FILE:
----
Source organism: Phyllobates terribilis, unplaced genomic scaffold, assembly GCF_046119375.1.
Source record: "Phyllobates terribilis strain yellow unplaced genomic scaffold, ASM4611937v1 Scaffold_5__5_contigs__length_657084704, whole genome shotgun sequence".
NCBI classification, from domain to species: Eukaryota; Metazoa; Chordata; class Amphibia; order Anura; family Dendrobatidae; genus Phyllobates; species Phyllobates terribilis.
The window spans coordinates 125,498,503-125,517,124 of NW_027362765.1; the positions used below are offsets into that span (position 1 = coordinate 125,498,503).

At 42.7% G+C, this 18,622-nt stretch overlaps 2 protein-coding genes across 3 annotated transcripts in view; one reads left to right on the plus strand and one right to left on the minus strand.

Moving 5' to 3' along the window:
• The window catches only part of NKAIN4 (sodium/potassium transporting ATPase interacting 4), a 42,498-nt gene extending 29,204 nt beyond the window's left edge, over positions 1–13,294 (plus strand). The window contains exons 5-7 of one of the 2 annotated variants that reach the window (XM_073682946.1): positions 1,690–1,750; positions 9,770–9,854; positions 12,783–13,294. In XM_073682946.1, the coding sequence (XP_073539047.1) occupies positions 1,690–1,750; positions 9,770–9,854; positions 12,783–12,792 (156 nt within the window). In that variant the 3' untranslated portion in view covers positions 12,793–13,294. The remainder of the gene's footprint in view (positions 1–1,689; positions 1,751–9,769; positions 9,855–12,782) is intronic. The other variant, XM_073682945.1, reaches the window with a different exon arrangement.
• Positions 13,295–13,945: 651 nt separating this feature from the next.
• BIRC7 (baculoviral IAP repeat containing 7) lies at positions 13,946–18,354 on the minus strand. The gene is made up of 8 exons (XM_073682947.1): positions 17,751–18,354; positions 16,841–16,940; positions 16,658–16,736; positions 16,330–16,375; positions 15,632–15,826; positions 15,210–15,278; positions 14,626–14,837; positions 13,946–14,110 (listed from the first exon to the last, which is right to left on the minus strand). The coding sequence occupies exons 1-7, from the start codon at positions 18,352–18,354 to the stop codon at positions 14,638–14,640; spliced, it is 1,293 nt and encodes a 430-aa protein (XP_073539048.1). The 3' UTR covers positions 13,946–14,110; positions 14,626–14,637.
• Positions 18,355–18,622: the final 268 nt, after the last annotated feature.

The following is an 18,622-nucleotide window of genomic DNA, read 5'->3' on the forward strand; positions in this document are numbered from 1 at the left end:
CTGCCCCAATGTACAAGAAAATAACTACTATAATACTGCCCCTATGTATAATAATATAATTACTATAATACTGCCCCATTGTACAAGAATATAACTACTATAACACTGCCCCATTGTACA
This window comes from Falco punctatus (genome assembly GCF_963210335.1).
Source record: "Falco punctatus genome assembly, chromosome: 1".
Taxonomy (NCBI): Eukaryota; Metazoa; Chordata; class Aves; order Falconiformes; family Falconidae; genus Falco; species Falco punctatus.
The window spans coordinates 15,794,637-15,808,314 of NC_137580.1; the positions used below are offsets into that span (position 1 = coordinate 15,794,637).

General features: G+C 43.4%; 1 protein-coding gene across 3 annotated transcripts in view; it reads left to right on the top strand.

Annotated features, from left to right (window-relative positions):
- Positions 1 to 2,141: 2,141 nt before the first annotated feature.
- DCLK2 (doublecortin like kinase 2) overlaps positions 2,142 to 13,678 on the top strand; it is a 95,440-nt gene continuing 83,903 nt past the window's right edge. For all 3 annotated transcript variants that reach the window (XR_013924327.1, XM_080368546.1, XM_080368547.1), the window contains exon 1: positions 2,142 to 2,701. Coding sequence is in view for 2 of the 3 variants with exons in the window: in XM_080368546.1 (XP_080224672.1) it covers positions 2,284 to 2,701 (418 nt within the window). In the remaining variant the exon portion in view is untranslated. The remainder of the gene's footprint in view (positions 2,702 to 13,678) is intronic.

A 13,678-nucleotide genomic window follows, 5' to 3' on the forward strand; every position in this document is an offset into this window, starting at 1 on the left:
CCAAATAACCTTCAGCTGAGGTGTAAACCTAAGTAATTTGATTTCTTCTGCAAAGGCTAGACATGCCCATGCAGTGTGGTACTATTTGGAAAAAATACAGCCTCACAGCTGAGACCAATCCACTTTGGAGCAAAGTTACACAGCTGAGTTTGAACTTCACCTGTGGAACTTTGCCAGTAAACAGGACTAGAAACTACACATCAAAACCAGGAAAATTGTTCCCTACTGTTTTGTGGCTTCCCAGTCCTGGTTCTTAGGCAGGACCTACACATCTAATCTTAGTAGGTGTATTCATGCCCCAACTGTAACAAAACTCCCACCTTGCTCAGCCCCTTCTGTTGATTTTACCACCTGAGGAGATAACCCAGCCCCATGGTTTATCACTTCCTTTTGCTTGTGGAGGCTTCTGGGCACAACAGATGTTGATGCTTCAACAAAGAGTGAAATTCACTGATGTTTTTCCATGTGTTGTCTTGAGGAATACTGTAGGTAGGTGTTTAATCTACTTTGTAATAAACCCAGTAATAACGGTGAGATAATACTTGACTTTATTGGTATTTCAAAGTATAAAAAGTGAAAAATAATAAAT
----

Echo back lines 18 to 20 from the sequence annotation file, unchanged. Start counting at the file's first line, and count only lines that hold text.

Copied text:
Annotated features, from left to right (window-relative positions):
- Positions 1 to 2,141: 2,141 nt before the first annotated feature.
- DCLK2 (doublecortin like kinase 2) overlaps positions 2,142 to 13,678 on the top strand; it is a 95,440-nt gene continuing 83,903 nt past the window's right edge. For all 3 annotated transcript variants that reach the window (XR_013924327.1, XM_080368546.1, XM_080368547.1), the window contains exon 1: positions 2,142 to 2,701. Coding sequence is in view for 2 of the 3 variants with exons in the window: in XM_080368546.1 (XP_080224672.1) it covers positions 2,284 to 2,701 (418 nt within the window). In the remaining variant the exon portion in view is untranslated. The remainder of the gene's footprint in view (positions 2,702 to 13,678) is intronic.